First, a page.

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Pepi, Dike Moves Kick Off Key January Transfer Window for USMNT Players

With players looking to settle before the World Cup qualifying stretch run, two forwards have found new homes.

It didn't take very long at all for two of the U.S. men's national team players most likely to secure moves abroad this winter to cement their futures.

In the opening days of the January transfer window, Daryl Dike and Ricardo Pepi have headed to Europe, with the former landing a transfer from Orlando City to West Brom in England's second tier and the latter leaving FC Dallas for Augsburg in the Bundesliga. Both are signed through June 2026, when the U.S. will co-host the World Cup with Canada and Mexico, and given their age, ability and trajectory, these moves serve as the jumping-off point for the most influential years of their respective careers in the build-up to that competition.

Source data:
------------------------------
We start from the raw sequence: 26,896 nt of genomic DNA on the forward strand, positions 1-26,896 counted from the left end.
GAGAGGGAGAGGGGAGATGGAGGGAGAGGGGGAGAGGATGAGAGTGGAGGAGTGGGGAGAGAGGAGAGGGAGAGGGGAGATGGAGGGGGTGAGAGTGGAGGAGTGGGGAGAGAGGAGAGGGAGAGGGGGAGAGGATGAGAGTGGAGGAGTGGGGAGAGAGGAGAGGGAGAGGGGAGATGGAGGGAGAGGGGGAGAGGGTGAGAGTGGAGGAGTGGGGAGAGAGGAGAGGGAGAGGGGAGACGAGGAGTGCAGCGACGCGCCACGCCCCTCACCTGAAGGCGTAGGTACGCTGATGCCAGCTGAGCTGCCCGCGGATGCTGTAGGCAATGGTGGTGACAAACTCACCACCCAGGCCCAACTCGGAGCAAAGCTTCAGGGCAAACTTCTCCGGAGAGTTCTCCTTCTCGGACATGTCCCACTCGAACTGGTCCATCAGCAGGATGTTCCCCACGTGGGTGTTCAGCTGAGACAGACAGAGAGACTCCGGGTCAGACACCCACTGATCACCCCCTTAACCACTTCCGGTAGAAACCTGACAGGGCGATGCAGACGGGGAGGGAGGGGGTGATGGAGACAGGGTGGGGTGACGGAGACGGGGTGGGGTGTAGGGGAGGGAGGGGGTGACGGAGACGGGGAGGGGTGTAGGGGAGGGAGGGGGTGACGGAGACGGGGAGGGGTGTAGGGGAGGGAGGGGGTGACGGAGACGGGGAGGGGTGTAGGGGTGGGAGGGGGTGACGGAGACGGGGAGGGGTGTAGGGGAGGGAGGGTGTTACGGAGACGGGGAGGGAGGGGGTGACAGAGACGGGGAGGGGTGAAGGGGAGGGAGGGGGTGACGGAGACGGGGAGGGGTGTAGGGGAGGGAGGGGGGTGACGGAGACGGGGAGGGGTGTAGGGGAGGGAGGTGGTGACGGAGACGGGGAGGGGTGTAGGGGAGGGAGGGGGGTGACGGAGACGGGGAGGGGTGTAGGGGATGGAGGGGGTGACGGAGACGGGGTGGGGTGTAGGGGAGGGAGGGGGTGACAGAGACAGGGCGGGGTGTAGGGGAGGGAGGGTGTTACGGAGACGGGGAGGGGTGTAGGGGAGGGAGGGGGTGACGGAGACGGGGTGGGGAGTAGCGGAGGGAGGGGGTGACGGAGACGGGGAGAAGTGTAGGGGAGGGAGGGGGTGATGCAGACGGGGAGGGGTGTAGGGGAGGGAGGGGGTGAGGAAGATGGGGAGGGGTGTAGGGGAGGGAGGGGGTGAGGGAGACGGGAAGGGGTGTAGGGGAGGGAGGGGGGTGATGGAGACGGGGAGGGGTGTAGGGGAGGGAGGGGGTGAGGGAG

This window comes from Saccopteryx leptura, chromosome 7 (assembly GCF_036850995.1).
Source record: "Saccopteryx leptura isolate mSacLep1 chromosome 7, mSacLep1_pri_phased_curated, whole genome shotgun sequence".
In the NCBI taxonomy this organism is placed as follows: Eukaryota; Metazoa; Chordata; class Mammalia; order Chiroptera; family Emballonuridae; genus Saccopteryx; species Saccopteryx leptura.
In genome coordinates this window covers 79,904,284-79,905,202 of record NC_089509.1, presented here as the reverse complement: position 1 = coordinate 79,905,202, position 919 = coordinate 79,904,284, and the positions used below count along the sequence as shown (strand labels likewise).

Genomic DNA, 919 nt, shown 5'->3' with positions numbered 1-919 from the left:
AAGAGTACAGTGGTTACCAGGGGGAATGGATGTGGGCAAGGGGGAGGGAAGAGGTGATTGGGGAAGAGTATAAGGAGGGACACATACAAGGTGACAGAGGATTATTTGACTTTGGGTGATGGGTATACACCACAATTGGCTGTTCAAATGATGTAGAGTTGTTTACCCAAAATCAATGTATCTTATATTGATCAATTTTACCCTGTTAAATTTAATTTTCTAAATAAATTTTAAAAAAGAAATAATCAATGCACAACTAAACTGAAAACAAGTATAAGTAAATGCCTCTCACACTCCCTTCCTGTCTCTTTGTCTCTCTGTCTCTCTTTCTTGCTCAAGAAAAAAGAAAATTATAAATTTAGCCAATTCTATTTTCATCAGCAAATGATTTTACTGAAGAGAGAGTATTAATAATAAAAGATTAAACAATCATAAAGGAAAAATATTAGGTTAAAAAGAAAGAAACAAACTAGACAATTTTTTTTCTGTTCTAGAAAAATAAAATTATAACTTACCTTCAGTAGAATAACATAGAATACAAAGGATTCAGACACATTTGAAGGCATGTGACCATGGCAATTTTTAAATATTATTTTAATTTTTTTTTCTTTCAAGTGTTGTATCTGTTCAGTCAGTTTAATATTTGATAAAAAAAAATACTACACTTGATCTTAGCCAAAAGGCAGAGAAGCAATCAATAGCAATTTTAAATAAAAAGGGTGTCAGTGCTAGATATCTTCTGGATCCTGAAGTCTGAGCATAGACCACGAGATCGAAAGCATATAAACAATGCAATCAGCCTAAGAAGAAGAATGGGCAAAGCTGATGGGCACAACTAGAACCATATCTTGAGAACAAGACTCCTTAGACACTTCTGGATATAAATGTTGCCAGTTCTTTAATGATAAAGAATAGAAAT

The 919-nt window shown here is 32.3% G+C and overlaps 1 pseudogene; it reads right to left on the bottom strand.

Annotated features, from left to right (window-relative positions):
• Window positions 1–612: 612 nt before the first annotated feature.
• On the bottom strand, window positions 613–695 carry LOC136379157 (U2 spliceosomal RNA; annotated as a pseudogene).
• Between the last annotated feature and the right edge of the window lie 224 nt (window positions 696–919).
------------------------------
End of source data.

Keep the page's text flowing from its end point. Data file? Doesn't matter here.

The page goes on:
But the 2022 World Cup comes first, naturally, and these moves kick off an important window for U.S. players who are both looking to advance their club careers while also settling into productive situations through which they can develop further and remain firmly on the national team radar. 

Pepi may have supplanted Dike in buzz, hype and national team standing over the last year, but not in recent productivity. The 18-year-old's last goal came nearly three months ago vs. Jamaica on Oct. 7, though FC Dallas missing the playoffs limited his opportunities to play deep into November. He took part in the U.S.'s training camp and friendly vs. Bosnia-Herzegovina last month, but it didn't end with the kind of performance befitting of the superb year Pepi had.